The most recent trend in cocktails in Portland is sherry. This Spanish fortified wine comes in a variety of styles, from the light and refreshing fino to the heavier, oxidized oloroso. Bartenders across Portland are using the wine to add complexity and depth to cocktails. They’re using it in place of vermouths and amari, and even using it as a base for drinks. While a few years ago, it would have been a surprise to see a sherry drink on a menu, it’s much less rare now. Here are just a few of our favorite spots and the bartenders making the drinks. If we missed your favorite sherry drink, let us know on our Facebook
Mike Shea and co. have been making sherry cocktails since opening in 2011. “We have a hard time not putting it in every drink”, jokes Shea. For him, it adds depth and body without being overly boozy—a great substitute for a heavier liquor. The Rum Club currently has three sherry drinks on the menu, the best of which may be the Fino Countdown (pictured top middle)
, made with a blend of sherries, a blend of rums, Don’s Mix #2
, lemon, and bitters and is one of those drinks almost impossible to recreate at home. The others are still exceptional, including Shea’s own Old Quarter Master (pictured top left)
, a rich drink with rums, scotch, and sherry; and the refreshing Waterloo Sunset (pictured top right)
with Pimm’s, sherry, pineapple, and citrus. (720 SE Sandy Blvd.; 503-265-8807)
We reviewed Trifecta’s unconventional and delicious
bar program recently, including the use of charred wood in its drinks. The Alaska #2
cocktail balances the potent mix of gin and Yellow Chartreuse with some light fino sherry and then infuses the whole thing with charred orange wood. It’s fantastic. Also on the menu is a classic sherry drink, dating back to the turn of the century: The Bamboo
, a light and pleasing mix of sherry, vermouth, and bitters. (726 SE 6th Ave.; 503-841-6675)
Tommy Klus at La Moule has more than one reason for putting sherry on his wine list and in his cocktails: The first is that he loves sherry, and like the other bartenders on this list, finds that it mixes well with spirits. The other reason is that he worries for the wine’s future. “If people don’t put it on their menus and in their drinks, we’re going to see an end to the market for sherry”, says Tommy. Luckily, if the trend in Portland is any indication, that won’t be a concern much longer.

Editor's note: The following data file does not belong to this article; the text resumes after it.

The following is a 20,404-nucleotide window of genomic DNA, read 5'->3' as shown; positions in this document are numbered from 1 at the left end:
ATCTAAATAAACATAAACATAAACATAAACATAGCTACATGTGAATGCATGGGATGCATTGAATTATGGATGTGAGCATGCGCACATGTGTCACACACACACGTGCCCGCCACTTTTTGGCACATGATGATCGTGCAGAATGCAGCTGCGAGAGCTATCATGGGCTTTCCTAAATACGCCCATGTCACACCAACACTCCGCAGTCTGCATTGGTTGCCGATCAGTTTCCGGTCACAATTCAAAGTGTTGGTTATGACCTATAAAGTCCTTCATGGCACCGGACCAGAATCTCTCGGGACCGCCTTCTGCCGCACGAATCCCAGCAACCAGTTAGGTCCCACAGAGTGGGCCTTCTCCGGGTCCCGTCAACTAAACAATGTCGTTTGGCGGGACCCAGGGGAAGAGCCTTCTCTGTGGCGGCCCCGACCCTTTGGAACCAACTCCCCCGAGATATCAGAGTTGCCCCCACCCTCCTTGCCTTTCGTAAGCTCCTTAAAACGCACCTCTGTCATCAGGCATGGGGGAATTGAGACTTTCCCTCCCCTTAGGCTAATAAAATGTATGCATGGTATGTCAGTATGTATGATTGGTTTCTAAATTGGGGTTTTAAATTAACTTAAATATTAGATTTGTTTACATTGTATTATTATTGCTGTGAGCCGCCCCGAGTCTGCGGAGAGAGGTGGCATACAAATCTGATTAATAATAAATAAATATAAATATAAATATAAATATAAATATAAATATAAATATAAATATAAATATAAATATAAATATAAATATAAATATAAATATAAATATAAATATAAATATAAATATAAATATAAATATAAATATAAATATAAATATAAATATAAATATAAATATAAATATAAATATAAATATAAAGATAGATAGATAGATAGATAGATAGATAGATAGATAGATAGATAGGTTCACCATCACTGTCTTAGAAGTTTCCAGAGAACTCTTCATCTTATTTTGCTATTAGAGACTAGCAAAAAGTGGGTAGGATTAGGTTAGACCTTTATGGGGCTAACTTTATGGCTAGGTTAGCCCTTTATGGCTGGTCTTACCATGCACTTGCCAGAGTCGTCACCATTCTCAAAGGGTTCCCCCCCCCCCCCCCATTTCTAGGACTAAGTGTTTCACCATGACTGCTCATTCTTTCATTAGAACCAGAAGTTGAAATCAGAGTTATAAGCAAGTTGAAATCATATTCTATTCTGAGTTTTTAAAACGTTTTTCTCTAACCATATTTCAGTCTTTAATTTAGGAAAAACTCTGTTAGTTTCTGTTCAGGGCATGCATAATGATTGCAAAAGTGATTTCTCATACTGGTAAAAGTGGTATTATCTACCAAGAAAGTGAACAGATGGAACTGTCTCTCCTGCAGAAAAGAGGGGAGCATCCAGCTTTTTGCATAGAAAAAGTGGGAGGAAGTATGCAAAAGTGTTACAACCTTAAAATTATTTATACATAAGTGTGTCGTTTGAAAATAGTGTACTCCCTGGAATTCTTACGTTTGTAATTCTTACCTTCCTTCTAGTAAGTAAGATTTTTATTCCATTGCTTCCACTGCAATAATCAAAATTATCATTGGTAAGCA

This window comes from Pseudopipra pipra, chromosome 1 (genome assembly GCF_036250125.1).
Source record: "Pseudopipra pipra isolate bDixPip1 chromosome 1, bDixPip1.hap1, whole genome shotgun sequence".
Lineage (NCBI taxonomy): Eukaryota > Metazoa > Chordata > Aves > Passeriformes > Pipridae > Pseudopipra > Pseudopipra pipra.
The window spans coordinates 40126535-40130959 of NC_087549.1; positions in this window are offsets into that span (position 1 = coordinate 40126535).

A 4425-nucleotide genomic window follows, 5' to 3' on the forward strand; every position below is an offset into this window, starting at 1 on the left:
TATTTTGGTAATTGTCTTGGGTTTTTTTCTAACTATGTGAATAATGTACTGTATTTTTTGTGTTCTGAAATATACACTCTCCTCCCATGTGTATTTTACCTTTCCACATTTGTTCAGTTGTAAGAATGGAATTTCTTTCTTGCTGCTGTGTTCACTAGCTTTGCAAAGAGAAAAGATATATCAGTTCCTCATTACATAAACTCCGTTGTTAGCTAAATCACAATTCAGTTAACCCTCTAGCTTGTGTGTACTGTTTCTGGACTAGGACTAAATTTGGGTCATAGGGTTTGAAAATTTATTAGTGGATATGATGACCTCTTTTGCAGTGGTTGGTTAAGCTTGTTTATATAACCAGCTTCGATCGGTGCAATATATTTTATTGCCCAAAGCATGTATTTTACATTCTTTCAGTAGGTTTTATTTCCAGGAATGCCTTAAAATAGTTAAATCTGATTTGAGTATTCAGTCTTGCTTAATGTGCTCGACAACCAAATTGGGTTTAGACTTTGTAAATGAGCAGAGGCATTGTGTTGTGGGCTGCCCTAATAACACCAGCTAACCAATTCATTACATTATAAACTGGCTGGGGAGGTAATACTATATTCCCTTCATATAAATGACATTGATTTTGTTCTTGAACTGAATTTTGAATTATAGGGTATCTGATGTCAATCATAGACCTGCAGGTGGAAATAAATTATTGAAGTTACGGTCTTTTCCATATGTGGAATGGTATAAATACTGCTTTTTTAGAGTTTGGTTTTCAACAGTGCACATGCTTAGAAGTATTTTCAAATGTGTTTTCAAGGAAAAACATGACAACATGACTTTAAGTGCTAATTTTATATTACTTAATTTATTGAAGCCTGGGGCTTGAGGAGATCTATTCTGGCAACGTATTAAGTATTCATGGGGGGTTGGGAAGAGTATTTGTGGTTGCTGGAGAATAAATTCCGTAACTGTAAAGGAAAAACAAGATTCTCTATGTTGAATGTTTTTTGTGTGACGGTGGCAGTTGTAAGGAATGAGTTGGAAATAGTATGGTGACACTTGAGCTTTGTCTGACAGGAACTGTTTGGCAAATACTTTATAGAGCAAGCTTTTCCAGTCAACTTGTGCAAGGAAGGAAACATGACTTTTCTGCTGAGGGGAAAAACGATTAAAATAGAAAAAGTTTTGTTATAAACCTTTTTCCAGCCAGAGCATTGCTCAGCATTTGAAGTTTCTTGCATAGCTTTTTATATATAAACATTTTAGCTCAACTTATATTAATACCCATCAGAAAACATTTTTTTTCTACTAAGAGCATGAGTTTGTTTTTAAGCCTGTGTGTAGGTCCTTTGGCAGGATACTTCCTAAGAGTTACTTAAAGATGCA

Along with the sherries that pair so well with the eponymous mussels, La Moule also features the Lilah, a lovely drink made with oloroso sherry, Green Chartreuse, and Mellow Corn Whiskey, an American whiskey similar to bourbon, but with a little less spice. The drink is finished with Whiskey Barrel Bitters. (2500 SE Clinton St.; 971-339-2822)
Jesse Card at Bit House likes sherry cocktails so much he’s not only put them on tap at his bar, but he’s whipped up a sherry blend—a mix of fino sherry and cream sherry, for flavor and depth. The BH Blend Sherry goes in two cocktails, the Kingpin, a deliciously complex and rich cocktail with Hennessy, smoked fig infused bourbon, walnut bitters, Nocino (a walnut liqueur), and BHB Sherry; and The House of Bamboozle, the bar’s own take on the Bamboo, complete with a plastic dinosaur garnish. (727 SE Grand Ave.)
Being a Spanish tapas joint, it’s no wonder Toro Bravo is one of the best places to find sherry in town, both on the cocktail and the wine lists. Sherry is offered by the glass (with over a dozen options), by the bottle, and even by the flight, including a “very old and rare” flight. The Jerez Negroni here sees its gin replaced with a cream sherry, making for a lighter, lower alcohol quaffer; the Contrabandista is an interesting mix of bourbon, Old Tom Gin, amontillado sherry, benedictine, and orange bitters; and the Toro Bravo Old Fashioned is made with Cardenal Mendoza—a brandy aged in used sherry casks—as well as cognac, orgeat, and bitters. (120 NE Russell St.; 503-281-4464)
Photos by Alexander Frane
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